The project infrastructure also plays a critical role in achieving teaching goals. It helps students learn about software tools in a short time and helps instructors evaluate program solutions. A common problem in many universities where project courses are offered to a large population of students is finding enough qualified faculty members and teaching assistants to supervise them. Our teaching approach and the project infrastructure have alleviated these problems. The project handbook and project infrastructure communicate to students the ‘what and how’ of the project. There is a repository of project information shared among instructors, thus shortening the learning time before new instructors can advise student teams effectively. The project handbook and project infrastructure can be used as it is or customised to account for specific goals, student audiences and specific qualities deemed important in a given offering of a project course.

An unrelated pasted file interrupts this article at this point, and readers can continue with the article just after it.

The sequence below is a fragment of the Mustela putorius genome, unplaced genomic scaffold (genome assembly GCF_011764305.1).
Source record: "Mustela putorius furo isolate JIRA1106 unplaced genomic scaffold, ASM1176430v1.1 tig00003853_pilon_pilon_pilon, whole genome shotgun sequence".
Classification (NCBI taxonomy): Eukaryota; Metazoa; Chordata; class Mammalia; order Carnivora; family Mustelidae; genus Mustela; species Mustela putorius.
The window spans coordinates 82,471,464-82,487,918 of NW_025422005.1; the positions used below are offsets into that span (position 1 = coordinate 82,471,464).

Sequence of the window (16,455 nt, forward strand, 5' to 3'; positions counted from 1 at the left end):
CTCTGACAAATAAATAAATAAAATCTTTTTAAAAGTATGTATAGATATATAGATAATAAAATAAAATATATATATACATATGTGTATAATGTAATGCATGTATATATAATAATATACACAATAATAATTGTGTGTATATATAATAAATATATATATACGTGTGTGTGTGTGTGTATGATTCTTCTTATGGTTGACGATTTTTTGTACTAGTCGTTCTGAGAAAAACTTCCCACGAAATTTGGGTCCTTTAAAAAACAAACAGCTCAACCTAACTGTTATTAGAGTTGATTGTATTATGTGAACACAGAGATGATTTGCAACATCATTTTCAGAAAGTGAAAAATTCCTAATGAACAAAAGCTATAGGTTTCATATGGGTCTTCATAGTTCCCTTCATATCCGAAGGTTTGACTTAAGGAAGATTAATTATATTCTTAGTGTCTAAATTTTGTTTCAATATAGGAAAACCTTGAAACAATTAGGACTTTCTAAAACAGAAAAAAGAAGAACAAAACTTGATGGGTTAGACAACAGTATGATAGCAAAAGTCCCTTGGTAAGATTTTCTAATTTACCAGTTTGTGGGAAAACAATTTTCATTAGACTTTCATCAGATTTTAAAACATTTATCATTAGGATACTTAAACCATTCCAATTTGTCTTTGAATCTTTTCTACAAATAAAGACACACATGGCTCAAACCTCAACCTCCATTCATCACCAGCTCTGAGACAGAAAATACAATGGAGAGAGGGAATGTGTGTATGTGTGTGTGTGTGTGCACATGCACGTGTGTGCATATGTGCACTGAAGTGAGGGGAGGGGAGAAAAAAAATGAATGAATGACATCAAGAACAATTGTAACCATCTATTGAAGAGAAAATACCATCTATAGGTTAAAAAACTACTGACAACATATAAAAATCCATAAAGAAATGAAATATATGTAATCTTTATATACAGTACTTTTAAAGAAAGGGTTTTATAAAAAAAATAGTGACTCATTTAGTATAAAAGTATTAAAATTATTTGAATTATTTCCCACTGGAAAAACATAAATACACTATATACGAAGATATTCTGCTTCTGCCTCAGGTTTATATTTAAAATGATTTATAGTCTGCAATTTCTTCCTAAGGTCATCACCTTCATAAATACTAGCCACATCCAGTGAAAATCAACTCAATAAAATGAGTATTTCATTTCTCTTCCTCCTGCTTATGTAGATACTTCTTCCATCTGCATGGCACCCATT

In summary, we find our approach to teaching the project course enhances students’ teamwork and communication skills, helps them apply principles and ‘best practices’, and deals with practical problems related to teaching a project course for a large population of students.

* This article is an abridged version of a paper presented at the 18th Conference on Software Engineering Education and Training in Ottawa, Canada, 18–20 April 2005.
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Combining Theory and Practice in the Right Proportions
Theory and Practice: Finding the Balance in Media Studies Modules
Teaching an Advanced Design, Team-oriented Software Project Course